Anyway, coming back to the point, this kind of disenfranchisement is not such a great idea for either the country or the people, because it creates a psychological fracture in the country. The tribals don’t experience the development of the country as a good idea for them. They don’t think owning land is more important than roaming free in the jungles. They don’t experience the disruptions of the ecology that is so closely knit with their lifestyle as a good thing – if we were listening, this is possibly the most knowledgeable alert – the alarm one who lives entwined with the natural life. Instead, we choose to “prove” with facts and figures of specific measures by people who observe expertly, but don’t have the nuanced “feel” that one participating has. And we use these numbers to contradict the knowledge of those who can’t make powerpoints. This creates a chasm that opportunistic elements like the Maoists exploit.
Arundhati Roy describes the disenfranchisement of the tribals well, but her description of the Maoists leaves much to be desired. I must admit that I did not ever meet a Maoist, so unlike her, I am speaking only on the basis of news reports.
However, a few things appear clear. Maoists are a separate entity from the tribals. Unlike the tribals, the Maoists cannot be called powerless. Unlike tribals, the Maoists control and defend territory. The Maoists are essentially fighting the government for control of a land that belongs to neither.
Some argue that tribals support Maoists. I think this is a stupid conclusion. If tribals are routinely being killed by Maoists, if children are being recruited by force, if the government is ineffective in projecting its control over the terrain, doing anything else is suicidal. It would be wrong to assume that the Maoists provide the tribals a government that is any better than what the country does.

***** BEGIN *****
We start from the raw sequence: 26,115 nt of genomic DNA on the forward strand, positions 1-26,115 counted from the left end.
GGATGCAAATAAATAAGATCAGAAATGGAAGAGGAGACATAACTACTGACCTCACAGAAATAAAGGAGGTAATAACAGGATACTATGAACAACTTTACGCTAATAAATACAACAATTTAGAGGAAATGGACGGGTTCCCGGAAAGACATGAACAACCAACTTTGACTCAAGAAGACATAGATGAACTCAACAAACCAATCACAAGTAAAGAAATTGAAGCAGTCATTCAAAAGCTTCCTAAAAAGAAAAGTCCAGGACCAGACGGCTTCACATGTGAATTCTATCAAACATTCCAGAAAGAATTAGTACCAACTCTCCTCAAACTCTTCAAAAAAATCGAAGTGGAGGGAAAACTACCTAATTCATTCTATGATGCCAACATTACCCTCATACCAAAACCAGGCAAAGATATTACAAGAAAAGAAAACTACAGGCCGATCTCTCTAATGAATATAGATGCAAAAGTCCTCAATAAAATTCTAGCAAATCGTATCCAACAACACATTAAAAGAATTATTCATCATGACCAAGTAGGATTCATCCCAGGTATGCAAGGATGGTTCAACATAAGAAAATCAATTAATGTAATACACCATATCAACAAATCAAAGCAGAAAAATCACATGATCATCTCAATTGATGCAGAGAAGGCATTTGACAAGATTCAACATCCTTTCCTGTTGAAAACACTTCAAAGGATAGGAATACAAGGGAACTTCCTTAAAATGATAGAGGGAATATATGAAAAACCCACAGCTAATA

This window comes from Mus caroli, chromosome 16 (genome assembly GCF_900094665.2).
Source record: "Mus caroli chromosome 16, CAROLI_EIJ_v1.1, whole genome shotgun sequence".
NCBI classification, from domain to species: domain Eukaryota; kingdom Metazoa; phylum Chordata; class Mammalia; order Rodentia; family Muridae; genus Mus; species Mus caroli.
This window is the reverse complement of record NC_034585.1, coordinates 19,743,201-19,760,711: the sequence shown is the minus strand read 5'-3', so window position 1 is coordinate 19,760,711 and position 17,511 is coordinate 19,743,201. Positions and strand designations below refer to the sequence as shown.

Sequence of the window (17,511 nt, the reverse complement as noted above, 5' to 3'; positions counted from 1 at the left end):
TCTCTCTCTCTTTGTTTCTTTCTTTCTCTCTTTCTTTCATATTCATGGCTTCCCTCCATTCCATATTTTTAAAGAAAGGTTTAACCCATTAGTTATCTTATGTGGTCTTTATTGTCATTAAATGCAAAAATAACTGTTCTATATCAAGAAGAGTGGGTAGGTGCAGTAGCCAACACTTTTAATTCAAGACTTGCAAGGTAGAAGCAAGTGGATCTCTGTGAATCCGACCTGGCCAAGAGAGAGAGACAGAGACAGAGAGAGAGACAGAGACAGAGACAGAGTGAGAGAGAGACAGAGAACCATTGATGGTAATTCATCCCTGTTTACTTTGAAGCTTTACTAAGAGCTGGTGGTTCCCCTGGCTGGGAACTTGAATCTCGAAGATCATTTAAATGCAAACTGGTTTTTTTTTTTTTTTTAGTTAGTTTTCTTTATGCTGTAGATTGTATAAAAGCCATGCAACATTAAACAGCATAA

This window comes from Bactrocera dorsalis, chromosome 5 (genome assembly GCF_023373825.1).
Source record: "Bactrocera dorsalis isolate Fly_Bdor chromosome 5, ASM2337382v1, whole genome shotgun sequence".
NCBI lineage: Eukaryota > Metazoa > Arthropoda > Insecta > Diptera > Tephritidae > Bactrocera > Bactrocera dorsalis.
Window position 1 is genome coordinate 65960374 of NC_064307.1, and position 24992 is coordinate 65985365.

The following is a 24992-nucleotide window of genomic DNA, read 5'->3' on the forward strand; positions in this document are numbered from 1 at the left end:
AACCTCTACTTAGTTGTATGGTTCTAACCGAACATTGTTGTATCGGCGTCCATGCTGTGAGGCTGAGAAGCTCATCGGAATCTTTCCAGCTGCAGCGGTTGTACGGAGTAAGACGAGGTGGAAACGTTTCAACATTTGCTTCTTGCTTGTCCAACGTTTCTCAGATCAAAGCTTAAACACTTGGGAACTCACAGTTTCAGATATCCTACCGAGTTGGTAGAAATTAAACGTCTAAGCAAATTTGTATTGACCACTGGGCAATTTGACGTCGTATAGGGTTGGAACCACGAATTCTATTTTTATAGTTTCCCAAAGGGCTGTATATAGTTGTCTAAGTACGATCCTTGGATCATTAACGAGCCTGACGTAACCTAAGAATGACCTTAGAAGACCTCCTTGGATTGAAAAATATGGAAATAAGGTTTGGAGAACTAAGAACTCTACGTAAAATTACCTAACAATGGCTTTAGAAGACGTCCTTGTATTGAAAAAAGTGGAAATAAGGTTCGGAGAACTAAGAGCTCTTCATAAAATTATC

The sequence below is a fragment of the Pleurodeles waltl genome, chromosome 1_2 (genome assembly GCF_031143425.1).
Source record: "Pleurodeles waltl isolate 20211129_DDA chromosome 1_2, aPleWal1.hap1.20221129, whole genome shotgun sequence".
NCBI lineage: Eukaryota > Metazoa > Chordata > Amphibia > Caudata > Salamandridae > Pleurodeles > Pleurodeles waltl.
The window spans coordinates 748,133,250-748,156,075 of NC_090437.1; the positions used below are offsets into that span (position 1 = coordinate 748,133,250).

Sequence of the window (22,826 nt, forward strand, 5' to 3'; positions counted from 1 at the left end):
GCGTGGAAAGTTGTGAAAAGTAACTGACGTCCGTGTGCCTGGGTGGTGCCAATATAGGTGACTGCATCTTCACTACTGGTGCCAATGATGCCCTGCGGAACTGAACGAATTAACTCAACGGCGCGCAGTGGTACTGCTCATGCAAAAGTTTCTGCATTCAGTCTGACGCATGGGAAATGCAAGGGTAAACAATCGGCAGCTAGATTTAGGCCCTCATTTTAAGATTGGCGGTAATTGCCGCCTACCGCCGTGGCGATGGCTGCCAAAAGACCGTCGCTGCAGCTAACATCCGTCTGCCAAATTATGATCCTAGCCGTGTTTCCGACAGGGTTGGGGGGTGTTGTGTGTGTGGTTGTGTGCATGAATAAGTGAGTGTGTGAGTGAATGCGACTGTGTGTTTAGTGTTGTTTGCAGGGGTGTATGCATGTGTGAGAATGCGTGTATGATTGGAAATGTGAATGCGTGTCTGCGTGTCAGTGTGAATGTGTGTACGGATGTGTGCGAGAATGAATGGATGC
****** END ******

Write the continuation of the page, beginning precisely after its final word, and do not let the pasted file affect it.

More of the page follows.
Some have debated with me when I say the tribal land doesn’t belong to the government. The government is a governing body on behalf of people. While the land belongs in the country, I don’t see this as automatically meaning that the government can do anything with it. I hold it to about the same standard as mining being started next to my home. To put it mildly, I’d take a very dim view of the situation unless my concerns were answered and my well being safeguarded. Sure, I am a citizen, but that doesn’t mean my interests can be sacrificed to some objective irrelevant or worse, detrimental to me.
A rather hurried collection of thoughts, since I don’t have much time, but I think we have focused on integration, economy, development. It is high time we focused on well-being. On rights being respected. You wouldn’t take from someone’s home without being respectful and asking for leave. Similarly, we mustn’t forget that the land, though seemingly open is the home of many, and we should be negotiating best interests and arriving at joint decisions rather than making decisions and announcing compensations. If our arrogance thinks they cannot understand the nuances, efforts must be made to simplify them or develop capacity in representatives to bridge the gap. This isn’t about convincing them through reason or force, but arriving at a joint decision which can also require us to compromise. The use of force, blackmail, or plain old conning by exploiting ignorance… should be policed very strictly, because they may not object till too late.
Most importantly, we must learn to take NO for an answer.